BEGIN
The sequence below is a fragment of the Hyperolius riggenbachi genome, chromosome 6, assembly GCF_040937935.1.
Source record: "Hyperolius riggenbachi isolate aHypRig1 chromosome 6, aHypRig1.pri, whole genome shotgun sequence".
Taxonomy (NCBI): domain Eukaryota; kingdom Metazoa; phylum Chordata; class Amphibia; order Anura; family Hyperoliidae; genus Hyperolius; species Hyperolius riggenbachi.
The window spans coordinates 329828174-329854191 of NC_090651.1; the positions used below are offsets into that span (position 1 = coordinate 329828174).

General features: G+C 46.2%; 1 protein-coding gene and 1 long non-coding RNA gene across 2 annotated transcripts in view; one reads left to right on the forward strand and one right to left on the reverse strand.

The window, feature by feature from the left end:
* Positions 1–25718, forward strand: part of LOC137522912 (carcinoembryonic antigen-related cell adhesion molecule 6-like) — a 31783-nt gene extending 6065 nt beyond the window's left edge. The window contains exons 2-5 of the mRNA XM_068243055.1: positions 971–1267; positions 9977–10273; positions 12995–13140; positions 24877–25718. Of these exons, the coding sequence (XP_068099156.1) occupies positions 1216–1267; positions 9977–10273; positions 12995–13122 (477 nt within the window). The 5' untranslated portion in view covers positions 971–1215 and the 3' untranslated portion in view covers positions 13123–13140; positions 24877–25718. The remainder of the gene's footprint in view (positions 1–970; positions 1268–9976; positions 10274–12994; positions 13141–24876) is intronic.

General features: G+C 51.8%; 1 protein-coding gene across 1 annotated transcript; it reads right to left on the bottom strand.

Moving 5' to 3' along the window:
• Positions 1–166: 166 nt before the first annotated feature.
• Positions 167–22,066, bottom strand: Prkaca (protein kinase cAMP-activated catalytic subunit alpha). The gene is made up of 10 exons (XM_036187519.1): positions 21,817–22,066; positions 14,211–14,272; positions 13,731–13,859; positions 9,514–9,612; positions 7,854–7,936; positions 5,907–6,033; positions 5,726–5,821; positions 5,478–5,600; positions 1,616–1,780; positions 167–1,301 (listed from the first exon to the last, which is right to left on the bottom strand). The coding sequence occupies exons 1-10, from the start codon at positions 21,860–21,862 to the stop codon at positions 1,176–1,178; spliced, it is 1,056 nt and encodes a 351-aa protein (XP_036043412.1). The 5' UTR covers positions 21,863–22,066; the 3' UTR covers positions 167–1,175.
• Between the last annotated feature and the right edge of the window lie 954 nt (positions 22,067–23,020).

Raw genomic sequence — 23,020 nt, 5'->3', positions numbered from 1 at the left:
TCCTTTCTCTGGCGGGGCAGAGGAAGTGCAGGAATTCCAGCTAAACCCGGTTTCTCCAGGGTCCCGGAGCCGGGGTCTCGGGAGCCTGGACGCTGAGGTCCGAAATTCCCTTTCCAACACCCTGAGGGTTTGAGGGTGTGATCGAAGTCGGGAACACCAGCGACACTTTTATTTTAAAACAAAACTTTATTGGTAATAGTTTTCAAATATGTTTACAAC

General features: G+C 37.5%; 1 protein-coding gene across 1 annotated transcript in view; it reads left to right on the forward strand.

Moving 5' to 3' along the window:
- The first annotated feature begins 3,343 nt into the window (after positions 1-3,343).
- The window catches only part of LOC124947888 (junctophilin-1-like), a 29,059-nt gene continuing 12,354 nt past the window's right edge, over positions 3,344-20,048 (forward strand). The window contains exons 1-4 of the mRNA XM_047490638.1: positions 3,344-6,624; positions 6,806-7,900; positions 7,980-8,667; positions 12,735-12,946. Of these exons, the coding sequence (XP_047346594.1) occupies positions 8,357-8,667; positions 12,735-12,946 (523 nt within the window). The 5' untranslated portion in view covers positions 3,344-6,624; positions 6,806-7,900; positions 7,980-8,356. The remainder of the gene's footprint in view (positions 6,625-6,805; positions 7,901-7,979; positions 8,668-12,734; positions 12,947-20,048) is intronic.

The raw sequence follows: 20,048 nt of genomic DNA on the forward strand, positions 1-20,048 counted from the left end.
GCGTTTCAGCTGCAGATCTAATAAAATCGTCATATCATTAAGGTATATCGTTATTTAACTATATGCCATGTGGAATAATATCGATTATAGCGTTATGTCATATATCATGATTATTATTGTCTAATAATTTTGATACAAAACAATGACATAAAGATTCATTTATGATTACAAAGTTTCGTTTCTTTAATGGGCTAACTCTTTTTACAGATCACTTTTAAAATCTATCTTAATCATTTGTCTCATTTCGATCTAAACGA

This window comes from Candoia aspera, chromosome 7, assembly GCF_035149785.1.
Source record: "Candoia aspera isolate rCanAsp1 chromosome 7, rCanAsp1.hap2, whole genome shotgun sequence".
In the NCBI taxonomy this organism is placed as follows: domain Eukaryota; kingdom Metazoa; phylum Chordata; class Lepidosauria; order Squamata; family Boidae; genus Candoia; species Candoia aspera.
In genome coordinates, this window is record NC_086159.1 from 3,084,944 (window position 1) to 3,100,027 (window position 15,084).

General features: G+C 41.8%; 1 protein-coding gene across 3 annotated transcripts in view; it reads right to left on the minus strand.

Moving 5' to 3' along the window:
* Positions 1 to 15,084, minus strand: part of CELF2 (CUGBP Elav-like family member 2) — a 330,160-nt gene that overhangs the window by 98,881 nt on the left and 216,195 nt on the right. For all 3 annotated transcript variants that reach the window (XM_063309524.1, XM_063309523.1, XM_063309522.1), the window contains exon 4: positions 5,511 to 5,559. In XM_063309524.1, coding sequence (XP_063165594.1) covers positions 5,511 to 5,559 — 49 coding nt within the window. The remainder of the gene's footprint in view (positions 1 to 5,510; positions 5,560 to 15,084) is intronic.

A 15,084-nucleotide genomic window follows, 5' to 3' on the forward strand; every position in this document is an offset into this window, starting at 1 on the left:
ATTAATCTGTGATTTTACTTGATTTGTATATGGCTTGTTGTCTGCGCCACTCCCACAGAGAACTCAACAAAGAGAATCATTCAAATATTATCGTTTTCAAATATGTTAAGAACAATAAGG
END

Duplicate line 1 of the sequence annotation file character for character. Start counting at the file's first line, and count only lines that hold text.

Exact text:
The sequence below is a fragment of the Hyperolius riggenbachi genome, chromosome 6, assembly GCF_040937935.1.